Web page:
A rain garden helps nature help itself by capturing and filtering rain water.
Landscapes bring us some of the simplest but purest pleasures: feeling our bare toes in lush green grass; picking fresh peas from growing gardens; eating blueberries straight from the bush. Our backyards give us the long summer nights around a fire or those lazy days of yore where we would watch the clouds go by.
Sun and rain work together (with us!) to build these private Edens, but sometimes grass and gardens aren’t enough to capture the runoff rain that is increasingly overflowing town drainage systems and bringing pollutants into the water supply. A rain garden is a way to trap those pollutants deep in the soil where they will break down over time. Specifically designed for this purpose, rain gardens are constructed to collect the runoff until it can evaporate and be absorbed back into the beautiful cycle of the seasons. What better way to thank Mother Nature for her bounty?
A rain garden works by capturing and holding storm drain runoff in a soil reservoir. Rain collects bits of the chemicals in roofing and paving materials along with the contaminants in the air like smog and smoke. When that rain ends up in the drainage system, those traces of chemicals find their way back into the drinking water. A rain garden traps the pollutants in the soil and the earth and plants filter them out of the water cycle. This process is called bioretention.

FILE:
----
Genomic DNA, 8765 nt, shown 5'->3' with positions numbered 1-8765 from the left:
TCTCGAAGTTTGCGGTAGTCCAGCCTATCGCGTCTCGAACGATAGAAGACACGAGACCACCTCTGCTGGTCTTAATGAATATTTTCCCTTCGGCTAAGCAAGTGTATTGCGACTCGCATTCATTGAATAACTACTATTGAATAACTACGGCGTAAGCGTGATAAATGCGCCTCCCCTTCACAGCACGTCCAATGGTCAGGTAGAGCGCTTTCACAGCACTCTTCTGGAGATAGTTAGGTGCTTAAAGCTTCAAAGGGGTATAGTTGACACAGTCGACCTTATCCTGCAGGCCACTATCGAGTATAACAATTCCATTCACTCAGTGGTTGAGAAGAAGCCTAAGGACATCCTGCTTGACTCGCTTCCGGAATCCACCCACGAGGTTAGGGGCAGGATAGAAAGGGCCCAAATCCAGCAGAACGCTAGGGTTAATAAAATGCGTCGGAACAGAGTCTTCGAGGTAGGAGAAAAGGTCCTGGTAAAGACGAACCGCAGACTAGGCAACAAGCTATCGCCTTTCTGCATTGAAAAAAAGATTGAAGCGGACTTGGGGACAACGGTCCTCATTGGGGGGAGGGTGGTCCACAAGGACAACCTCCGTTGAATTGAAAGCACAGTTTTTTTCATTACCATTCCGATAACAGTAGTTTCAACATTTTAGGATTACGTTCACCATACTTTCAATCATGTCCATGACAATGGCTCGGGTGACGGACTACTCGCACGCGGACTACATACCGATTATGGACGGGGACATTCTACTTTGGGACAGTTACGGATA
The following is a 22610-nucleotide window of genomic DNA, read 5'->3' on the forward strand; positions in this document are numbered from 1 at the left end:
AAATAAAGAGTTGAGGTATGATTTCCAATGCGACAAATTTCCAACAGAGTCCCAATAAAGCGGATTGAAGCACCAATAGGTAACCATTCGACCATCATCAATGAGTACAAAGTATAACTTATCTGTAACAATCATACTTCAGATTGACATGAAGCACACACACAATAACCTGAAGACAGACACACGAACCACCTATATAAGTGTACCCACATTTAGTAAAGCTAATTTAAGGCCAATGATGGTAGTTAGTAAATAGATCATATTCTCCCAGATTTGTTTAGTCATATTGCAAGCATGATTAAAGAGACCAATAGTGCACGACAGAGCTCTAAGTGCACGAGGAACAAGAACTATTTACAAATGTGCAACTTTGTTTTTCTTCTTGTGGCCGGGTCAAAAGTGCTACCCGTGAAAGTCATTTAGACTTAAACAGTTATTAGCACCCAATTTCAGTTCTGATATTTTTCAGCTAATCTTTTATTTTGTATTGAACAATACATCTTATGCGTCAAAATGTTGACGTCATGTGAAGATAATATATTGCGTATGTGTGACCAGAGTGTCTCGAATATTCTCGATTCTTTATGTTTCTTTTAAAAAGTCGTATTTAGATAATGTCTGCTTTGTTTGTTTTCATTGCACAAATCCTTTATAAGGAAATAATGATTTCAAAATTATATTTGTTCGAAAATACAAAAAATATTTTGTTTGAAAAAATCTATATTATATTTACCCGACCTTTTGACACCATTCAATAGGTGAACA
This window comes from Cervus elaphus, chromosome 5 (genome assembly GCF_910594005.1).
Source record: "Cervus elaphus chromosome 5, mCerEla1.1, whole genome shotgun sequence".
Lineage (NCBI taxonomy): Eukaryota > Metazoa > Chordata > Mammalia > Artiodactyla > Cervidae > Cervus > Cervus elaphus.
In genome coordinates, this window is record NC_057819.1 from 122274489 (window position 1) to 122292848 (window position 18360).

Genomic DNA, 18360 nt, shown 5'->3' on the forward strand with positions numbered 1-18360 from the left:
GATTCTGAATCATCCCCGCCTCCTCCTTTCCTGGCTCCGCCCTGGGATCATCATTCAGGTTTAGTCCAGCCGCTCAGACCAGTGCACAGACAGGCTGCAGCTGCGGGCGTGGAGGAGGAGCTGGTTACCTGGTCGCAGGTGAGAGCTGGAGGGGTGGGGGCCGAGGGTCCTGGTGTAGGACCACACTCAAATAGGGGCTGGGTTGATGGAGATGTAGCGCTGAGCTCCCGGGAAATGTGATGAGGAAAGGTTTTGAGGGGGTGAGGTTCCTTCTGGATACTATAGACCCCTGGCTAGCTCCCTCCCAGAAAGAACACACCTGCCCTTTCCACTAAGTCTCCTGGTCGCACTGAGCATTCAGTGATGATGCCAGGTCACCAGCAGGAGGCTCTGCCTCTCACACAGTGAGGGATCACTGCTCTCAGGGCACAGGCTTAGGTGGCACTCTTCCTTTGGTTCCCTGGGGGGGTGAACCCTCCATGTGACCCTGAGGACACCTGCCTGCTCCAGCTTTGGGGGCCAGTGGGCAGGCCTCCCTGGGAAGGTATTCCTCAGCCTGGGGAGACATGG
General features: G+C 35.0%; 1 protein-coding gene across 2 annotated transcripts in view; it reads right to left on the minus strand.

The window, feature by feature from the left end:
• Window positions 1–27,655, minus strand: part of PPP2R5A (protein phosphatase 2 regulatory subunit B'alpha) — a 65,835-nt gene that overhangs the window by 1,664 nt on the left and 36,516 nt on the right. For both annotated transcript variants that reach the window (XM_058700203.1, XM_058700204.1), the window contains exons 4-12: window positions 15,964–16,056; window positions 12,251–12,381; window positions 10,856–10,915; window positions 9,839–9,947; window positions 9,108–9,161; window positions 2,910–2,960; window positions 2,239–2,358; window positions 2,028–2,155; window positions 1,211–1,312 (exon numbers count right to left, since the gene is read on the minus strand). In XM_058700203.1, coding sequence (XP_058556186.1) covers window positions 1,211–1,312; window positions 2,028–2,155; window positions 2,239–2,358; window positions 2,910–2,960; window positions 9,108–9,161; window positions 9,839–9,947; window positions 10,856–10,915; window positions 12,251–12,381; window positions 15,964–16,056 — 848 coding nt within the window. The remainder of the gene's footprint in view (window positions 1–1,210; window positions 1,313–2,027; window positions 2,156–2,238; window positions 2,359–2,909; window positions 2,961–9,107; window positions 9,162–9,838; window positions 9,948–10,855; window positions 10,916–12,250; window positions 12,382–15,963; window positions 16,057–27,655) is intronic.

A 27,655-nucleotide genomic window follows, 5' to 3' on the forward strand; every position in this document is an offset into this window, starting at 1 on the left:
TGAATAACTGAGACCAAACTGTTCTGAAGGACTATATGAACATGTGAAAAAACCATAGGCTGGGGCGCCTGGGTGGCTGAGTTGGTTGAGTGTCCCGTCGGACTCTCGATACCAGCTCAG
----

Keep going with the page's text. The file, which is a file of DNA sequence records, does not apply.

Rain gardens are sometimes mistakenly referred to as “wetlands.” Rain gardens do indeed get and stay wet for a few days, but they are different than wetlands. Wetlands are ecosystems that are permanently or seasonally flooded and support vegetation that has adapted to water-logged, oxygen-depleted soils. Rain gardens contain different plants and soils and are designed to hold water for a few days as the water is absorbed and evaporated.
One rain garden over the course of a year can filter out many thousands of gallons worth of water. That makes a real difference. Many communities have rain garden task forces to spread the word about the benefits and will assist residents in setting up their own. These groups, often comprised of hobbyists and neighbors, have information about the best plants and soils to use in their particular region. Contact your local township offices for more information or check out Groundwater.org for tips about making your own rain garden.